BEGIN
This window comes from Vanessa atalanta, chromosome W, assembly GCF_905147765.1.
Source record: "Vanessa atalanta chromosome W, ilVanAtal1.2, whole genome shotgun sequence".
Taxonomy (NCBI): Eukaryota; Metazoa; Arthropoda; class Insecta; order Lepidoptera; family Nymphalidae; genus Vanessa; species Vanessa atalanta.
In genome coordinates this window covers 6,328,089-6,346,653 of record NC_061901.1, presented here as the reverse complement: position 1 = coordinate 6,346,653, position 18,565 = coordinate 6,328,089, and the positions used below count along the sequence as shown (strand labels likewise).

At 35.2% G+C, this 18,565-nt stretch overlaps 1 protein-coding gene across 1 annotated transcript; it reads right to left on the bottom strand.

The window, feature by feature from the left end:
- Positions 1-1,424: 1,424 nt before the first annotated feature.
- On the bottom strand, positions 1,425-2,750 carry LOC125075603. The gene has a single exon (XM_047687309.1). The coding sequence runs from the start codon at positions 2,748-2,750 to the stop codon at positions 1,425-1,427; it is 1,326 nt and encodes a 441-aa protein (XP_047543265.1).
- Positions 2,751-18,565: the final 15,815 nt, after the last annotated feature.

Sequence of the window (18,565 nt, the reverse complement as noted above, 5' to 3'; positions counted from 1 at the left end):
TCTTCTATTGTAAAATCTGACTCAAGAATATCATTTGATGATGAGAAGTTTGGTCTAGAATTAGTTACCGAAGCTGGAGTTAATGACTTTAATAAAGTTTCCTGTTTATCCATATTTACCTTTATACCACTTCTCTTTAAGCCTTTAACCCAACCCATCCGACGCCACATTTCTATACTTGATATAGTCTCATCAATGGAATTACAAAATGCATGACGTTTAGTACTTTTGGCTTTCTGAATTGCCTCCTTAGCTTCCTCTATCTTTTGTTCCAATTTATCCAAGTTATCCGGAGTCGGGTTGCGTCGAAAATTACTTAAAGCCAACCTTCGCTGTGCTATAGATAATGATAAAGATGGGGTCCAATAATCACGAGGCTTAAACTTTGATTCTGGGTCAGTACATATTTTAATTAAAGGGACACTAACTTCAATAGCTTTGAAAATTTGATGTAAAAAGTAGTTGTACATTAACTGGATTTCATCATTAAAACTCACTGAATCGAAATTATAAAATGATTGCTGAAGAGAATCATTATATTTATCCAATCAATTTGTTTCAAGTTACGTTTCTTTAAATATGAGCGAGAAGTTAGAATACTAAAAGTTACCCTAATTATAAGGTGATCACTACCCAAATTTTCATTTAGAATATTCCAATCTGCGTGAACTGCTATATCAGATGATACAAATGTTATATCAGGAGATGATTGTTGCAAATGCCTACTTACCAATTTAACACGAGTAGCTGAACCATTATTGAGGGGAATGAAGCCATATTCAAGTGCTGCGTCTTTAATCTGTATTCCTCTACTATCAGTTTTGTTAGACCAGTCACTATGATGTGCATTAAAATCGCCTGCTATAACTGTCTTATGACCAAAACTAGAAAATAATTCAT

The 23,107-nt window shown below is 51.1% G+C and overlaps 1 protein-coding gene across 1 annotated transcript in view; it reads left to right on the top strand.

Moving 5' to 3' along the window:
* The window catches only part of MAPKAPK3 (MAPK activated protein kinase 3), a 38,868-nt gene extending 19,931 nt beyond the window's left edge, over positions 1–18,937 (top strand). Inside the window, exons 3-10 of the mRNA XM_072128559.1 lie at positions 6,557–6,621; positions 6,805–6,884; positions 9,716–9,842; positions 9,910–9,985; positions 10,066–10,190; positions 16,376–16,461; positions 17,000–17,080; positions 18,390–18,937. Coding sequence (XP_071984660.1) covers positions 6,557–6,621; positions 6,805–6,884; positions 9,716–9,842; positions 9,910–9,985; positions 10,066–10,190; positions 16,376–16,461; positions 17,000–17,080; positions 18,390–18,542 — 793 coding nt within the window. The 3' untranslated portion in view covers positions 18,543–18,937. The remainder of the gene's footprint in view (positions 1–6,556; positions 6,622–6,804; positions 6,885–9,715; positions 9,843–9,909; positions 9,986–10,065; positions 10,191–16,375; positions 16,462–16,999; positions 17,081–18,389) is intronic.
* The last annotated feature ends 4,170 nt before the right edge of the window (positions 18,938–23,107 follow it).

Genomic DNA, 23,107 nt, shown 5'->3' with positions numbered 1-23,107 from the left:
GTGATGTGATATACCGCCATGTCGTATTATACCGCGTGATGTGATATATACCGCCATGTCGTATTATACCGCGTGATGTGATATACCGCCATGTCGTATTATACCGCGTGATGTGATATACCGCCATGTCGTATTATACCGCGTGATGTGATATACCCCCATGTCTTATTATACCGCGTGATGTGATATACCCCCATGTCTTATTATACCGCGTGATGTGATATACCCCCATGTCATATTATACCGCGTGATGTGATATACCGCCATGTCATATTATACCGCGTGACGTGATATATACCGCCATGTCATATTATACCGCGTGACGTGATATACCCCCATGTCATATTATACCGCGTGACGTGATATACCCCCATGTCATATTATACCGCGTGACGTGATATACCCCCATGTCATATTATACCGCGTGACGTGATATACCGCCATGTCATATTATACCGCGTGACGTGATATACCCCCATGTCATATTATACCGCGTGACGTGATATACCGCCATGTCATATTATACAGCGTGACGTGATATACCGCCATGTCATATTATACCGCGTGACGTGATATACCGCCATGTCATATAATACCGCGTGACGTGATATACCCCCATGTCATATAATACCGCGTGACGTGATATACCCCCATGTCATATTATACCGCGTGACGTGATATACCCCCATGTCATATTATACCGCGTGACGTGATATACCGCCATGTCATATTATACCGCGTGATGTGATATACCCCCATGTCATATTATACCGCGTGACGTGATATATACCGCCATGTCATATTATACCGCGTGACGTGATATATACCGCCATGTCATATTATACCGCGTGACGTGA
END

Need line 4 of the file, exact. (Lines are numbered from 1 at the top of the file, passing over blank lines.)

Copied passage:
In genome coordinates this window covers 6,328,089-6,346,653 of record NC_061901.1, presented here as the reverse complement: position 1 = coordinate 6,346,653, position 18,565 = coordinate 6,328,089, and the positions used below count along the sequence as shown (strand labels likewise).